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Last week, we examined research on how members of the US-led coalition in Afghanistan interpreted the idea of “whole-of-government” counterinsurgency in that war. This week, we’ll look at what the obsession with WOG approaches in the US wars of the mid-aughts has wrought in modern public policy: An insistence on utilizing WOG approaches for all kinds of problems.
In an article in the journal Development and Practice, US Agency for International Development (USAID) official Megan Rhodes and global health researcher Samuel Boland take a meta look at a recent episode in the US government’s ongoing quest to use its whole self. During the Ebola outbreak in West Africa, the US pledged assistance from a range of agencies to help local governments contain and treat the disease. The agencies would work together, coordinating to offer a “whole-of-government” response to the challenge of Ebola. The international effort to counter Ebola was a success, preventing a catastrophic outbreak and providing hope — soon to be dashed — that international public health cooperation would be a major feature of 21st century international relations. But was it really an example of a successful WOG effort?
Rhodes and Boland examine that question by reading the reports that all the agencies involved in the WOG anti-Ebola campaign produced to grade their own performance. Focusing on reports from the Defense Department, the Department of Health and Human Services, USAID, and the USAID inspector general, they mined the reports and their recommendations for any sort of broad-based (“whole-of-government,” even) agreement about what went right and what could be improved.
Of course, the fact that each agency has its own report is itself indicative of the trouble with the concept of WOG efforts. As Rhodes and Boland write, “a publicly available, comprehensive review of the [US government’s] ‘whole of government’ response which synthesizes common recommendations and deconflicts differing proposals about the best way forward would represent enormous value,” but none exists. Instead, each agency participating in a style of policy implementation that is supposed to be defined by close cooperation between agencies graded itself on how well it cooperated with others. Though the Ebola effort may have had the characteristics of a WOG program, the reality is that executive structure in the US remains stubbornly separated into parts of government. Indeed, the authors note, “no major relevant institutional reforms of interagency work across DOD, HHS, or USAID have occurred following the West Africa Ebola Epidemic.”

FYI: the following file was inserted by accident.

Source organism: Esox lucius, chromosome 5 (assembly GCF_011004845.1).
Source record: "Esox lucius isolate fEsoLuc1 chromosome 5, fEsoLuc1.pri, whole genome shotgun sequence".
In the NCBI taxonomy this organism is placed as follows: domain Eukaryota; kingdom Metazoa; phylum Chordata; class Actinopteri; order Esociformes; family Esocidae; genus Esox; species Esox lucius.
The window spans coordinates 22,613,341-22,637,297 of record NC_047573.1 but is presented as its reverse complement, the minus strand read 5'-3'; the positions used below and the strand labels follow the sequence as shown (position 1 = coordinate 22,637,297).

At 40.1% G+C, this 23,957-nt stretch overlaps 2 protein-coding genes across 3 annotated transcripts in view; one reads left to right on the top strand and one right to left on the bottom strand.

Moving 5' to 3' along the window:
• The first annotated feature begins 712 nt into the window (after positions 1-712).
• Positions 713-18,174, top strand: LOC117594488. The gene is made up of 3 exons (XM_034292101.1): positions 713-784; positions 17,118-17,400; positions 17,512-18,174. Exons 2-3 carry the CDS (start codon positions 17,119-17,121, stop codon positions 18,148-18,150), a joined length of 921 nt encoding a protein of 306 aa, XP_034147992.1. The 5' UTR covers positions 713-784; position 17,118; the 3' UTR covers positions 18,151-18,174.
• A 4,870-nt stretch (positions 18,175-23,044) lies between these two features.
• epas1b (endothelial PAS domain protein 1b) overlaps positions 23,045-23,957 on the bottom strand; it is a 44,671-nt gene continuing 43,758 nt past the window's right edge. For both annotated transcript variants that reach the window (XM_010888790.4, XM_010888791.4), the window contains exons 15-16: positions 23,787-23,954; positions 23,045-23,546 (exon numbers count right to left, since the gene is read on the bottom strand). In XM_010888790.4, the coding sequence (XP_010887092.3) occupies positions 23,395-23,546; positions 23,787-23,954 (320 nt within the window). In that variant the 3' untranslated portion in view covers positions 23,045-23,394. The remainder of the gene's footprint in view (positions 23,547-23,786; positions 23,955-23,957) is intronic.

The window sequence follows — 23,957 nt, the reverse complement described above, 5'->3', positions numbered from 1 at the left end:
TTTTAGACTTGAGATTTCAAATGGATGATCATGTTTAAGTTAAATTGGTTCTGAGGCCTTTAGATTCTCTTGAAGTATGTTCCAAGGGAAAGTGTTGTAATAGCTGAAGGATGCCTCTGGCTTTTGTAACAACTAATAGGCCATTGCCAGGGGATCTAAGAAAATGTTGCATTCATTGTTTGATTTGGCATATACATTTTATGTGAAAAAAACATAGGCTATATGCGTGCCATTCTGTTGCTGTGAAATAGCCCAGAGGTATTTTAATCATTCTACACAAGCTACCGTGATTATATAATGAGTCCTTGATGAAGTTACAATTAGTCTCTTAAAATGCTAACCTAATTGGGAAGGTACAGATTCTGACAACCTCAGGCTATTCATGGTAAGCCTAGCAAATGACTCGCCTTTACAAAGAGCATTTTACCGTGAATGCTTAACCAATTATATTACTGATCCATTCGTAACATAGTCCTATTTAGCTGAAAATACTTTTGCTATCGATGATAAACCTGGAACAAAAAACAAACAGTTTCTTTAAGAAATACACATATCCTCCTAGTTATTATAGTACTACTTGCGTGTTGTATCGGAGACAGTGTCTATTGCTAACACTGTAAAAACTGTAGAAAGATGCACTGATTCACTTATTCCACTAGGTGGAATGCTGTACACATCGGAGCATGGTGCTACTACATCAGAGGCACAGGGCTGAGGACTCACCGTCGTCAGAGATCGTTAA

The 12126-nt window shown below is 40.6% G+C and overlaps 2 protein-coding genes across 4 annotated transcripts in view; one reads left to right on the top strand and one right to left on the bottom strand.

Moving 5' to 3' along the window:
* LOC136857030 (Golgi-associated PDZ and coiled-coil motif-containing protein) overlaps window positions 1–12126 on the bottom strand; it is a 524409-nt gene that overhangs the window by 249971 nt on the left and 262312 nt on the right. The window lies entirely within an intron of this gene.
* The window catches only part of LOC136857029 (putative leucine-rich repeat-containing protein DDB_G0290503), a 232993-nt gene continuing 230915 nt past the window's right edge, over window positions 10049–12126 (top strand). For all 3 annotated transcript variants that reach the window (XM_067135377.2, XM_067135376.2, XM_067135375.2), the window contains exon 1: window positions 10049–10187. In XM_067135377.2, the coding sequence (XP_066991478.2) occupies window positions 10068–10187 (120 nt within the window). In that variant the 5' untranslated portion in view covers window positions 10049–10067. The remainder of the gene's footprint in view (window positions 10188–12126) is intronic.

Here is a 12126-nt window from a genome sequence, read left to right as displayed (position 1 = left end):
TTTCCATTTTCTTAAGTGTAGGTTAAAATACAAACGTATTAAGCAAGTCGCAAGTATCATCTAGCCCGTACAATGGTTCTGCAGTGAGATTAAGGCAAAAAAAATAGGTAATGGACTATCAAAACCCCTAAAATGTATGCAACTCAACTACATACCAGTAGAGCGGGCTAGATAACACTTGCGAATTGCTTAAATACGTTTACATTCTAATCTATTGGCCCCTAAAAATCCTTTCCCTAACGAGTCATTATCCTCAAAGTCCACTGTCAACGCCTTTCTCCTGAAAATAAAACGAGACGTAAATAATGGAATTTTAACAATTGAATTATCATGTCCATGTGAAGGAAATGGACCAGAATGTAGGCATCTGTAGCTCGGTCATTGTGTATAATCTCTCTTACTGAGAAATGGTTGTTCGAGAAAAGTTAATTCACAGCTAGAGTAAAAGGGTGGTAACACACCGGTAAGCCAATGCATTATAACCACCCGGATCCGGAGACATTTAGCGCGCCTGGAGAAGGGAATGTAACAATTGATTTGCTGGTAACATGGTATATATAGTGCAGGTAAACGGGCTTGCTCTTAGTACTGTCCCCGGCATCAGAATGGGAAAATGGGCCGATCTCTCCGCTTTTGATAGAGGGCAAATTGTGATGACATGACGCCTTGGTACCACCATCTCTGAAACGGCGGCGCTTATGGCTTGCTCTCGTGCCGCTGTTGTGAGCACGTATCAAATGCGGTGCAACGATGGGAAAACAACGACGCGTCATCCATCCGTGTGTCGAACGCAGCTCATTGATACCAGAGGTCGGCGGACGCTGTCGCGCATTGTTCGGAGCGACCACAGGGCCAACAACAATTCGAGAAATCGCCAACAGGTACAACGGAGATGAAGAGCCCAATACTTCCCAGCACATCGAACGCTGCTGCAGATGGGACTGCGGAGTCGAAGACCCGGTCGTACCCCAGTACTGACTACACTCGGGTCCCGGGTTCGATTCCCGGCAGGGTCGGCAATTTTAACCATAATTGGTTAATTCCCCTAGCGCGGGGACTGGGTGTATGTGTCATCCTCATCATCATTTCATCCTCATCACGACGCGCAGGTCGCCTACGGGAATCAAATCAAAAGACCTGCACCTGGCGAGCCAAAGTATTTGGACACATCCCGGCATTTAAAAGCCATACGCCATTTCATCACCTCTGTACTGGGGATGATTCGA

Keeping that in mind, it is instructive to look at what all the relevant agencies said they wished they had done to make WOG work more effective. All the reports agreed that work is needed to make clear which agency is responsible for what in WOG operations, due to the duplication of effort and lack of clarity that marks the beginnings of cooperation between agencies that are normally separate. The reports also all agreed that data sharing is crucial, and that the arduous process of un-siloing data is a major drag on creating effective cooperation. Most of the reports also noted cultural and communications mismatches between agencies, noting that different agencies often have difficulty sharing plans or observations because the language they use for each is so varied.
Rhodes and Boland rate the fixes for each of these issues as being technically and logistically doable — even easy in many cases. Yet the fixes, like the overall report on WOG cooperation on Ebola, have not come to pass. The reason for this might be found in last week’s Deep Dive. In that article, Maya Dafinova argued that national politics was the major determinant of commitment to WOG approaches. With political will for interagency cooperation likely to vary, agencies move to protect their resources and reputations rather than restructure to maximize interoperability with others.
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